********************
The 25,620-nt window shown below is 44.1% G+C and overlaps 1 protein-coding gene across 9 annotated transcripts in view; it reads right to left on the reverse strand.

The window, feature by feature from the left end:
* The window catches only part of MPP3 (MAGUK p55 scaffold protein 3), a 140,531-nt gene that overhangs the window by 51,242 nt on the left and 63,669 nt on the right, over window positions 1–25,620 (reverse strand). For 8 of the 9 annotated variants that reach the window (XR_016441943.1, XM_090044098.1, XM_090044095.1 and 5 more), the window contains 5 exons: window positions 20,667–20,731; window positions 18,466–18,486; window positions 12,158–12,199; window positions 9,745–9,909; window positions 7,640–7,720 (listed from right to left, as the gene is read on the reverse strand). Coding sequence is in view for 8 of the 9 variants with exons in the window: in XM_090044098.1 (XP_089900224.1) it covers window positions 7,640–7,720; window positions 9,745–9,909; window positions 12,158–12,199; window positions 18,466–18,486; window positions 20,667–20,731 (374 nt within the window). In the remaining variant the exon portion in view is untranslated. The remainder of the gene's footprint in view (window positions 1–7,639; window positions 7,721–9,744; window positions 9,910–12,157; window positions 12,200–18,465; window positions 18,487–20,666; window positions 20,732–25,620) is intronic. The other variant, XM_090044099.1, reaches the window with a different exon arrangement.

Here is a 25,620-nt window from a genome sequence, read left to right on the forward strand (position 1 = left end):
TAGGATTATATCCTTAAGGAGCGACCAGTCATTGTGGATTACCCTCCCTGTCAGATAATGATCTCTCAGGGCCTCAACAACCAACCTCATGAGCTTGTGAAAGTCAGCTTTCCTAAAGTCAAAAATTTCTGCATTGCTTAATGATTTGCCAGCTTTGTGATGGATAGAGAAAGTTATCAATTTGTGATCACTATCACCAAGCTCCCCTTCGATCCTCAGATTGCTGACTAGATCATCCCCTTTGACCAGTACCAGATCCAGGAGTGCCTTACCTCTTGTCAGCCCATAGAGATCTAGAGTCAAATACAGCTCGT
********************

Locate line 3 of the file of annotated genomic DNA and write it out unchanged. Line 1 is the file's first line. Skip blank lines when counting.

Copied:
* The window catches only part of MPP3 (MAGUK p55 scaffold protein 3), a 140,531-nt gene that overhangs the window by 51,242 nt on the left and 63,669 nt on the right, over window positions 1–25,620 (reverse strand). For 8 of the 9 annotated variants that reach the window (XR_016441943.1, XM_090044098.1, XM_090044095.1 and 5 more), the window contains 5 exons: window positions 20,667–20,731; window positions 18,466–18,486; window positions 12,158–12,199; window positions 9,745–9,909; window positions 7,640–7,720 (listed from right to left, as the gene is read on the reverse strand). Coding sequence is in view for 8 of the 9 variants with exons in the window: in XM_090044098.1 (XP_089900224.1) it covers window positions 7,640–7,720; window positions 9,745–9,909; window positions 12,158–12,199; window positions 18,466–18,486; window positions 20,667–20,731 (374 nt within the window). In the remaining variant the exon portion in view is untranslated. The remainder of the gene's footprint in view (window positions 1–7,639; window positions 7,721–9,744; window positions 9,910–12,157; window positions 12,200–18,465; window positions 18,487–20,666; window positions 20,732–25,620) is intronic. The other variant, XM_090044099.1, reaches the window with a different exon arrangement.